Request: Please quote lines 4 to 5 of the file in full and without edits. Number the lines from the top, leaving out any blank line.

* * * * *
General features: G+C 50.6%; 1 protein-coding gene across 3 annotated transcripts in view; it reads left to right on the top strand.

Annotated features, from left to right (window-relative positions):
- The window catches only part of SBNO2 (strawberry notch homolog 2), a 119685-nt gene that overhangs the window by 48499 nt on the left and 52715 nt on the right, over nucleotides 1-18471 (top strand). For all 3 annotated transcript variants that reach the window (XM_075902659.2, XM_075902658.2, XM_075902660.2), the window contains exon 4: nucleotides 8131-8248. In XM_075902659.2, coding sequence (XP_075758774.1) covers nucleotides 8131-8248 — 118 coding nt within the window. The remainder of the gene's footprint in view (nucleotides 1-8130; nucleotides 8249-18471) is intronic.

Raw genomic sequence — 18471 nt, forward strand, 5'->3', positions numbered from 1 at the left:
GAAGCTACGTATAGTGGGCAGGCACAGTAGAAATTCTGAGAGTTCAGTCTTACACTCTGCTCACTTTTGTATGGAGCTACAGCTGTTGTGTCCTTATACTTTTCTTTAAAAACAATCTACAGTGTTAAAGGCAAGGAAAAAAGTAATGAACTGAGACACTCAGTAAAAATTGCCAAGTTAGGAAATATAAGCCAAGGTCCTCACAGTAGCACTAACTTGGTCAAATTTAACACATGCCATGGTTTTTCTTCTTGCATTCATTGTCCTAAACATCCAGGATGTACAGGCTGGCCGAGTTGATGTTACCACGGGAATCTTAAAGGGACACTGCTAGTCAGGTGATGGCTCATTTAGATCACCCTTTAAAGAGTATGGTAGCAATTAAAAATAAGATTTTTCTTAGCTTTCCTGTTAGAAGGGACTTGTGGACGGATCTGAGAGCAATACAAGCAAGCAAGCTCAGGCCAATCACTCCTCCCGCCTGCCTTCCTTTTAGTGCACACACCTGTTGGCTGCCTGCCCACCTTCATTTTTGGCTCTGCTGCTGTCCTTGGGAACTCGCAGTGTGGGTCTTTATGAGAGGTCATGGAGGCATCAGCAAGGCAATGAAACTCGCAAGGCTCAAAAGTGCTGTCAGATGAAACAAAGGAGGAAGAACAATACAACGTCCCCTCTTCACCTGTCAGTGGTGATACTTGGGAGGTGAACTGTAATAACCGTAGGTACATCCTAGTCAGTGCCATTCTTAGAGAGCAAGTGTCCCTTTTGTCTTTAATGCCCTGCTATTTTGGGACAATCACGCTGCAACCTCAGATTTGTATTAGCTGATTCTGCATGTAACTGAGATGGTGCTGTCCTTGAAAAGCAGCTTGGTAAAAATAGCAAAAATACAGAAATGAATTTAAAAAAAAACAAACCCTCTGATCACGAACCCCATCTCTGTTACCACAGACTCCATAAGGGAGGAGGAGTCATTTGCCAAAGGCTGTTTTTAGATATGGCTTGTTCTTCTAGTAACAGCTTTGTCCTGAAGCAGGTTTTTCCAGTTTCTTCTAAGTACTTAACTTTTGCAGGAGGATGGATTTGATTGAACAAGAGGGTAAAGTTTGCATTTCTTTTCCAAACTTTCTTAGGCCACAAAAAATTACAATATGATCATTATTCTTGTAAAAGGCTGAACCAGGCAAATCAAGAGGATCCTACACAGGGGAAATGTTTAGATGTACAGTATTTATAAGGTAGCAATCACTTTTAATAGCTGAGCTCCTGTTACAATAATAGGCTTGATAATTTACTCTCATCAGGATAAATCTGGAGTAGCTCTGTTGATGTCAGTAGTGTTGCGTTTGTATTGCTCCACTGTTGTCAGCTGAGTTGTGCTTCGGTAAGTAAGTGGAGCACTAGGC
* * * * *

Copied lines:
Raw genomic sequence — 18471 nt, forward strand, 5'->3', positions numbered from 1 at the left:
GAAGCTACGTATAGTGGGCAGGCACAGTAGAAATTCTGAGAGTTCAGTCTTACACTCTGCTCACTTTTGTATGGAGCTACAGCTGTTGTGTCCTTATACTTTTCTTTAAAAACAATCTACAGTGTTAAAGGCAAGGAAAAAAGTAATGAACTGAGACACTCAGTAAAAATTGCCAAGTTAGGAAATATAAGCCAAGGTCCTCACAGTAGCACTAACTTGGTCAAATTTAACACATGCCATGGTTTTTCTTCTTGCATTCATTGTCCTAAACATCCAGGATGTACAGGCTGGCCGAGTTGATGTTACCACGGGAATCTTAAAGGGACACTGCTAGTCAGGTGATGGCTCATTTAGATCACCCTTTAAAGAGTATGGTAGCAATTAAAAATAAGATTTTTCTTAGCTTTCCTGTTAGAAGGGACTTGTGGACGGATCTGAGAGCAATACAAGCAAGCAAGCTCAGGCCAATCACTCCTCCCGCCTGCCTTCCTTTTAGTGCACACACCTGTTGGCTGCCTGCCCACCTTCATTTTTGGCTCTGCTGCTGTCCTTGGGAACTCGCAGTGTGGGTCTTTATGAGAGGTCATGGAGGCATCAGCAAGGCAATGAAACTCGCAAGGCTCAAAAGTGCTGTCAGATGAAACAAAGGAGGAAGAACAATACAACGTCCCCTCTTCACCTGTCAGTGGTGATACTTGGGAGGTGAACTGTAATAACCGTAGGTACATCCTAGTCAGTGCCATTCTTAGAGAGCAAGTGTCCCTTTTGTCTTTAATGCCCTGCTATTTTGGGACAATCACGCTGCAACCTCAGATTTGTATTAGCTGATTCTGCATGTAACTGAGATGGTGCTGTCCTTGAAAAGCAGCTTGGTAAAAATAGCAAAAATACAGAAATGAATTTAAAAAAAAACAAACCCTCTGATCACGAACCCCATCTCTGTTACCACAGACTCCATAAGGGAGGAGGAGTCATTTGCCAAAGGCTGTTTTTAGATATGGCTTGTTCTTCTAGTAACAGCTTTGTCCTGAAGCAGGTTTTTCCAGTTTCTTCTAAGTACTTAACTTTTGCAGGAGGATGGATTTGATTGAACAAGAGGGTAAAGTTTGCATTTCTTTTCCAAACTTTCTTAGGCCACAAAAAATTACAATATGATCATTATTCTTGTAAAAGGCTGAACCAGGCAAATCAAGAGGATCCTACACAGGGGAAATGTTTAGATGTACAGTATTTATAAGGTAGCAATCACTTTTAATAGCTGAGCTCCTGTTACAATAATAGGCTTGATAATTTACTCTCATCAGGATAAATCTGGAGTAGCTCTGTTGATGTCAGTAGTGTTGCGTTTGTATTGCTCCACTGTTGTCAGCTGAGTTGTGCTTCGGTAAGTAAGTGGAGCACTAGGC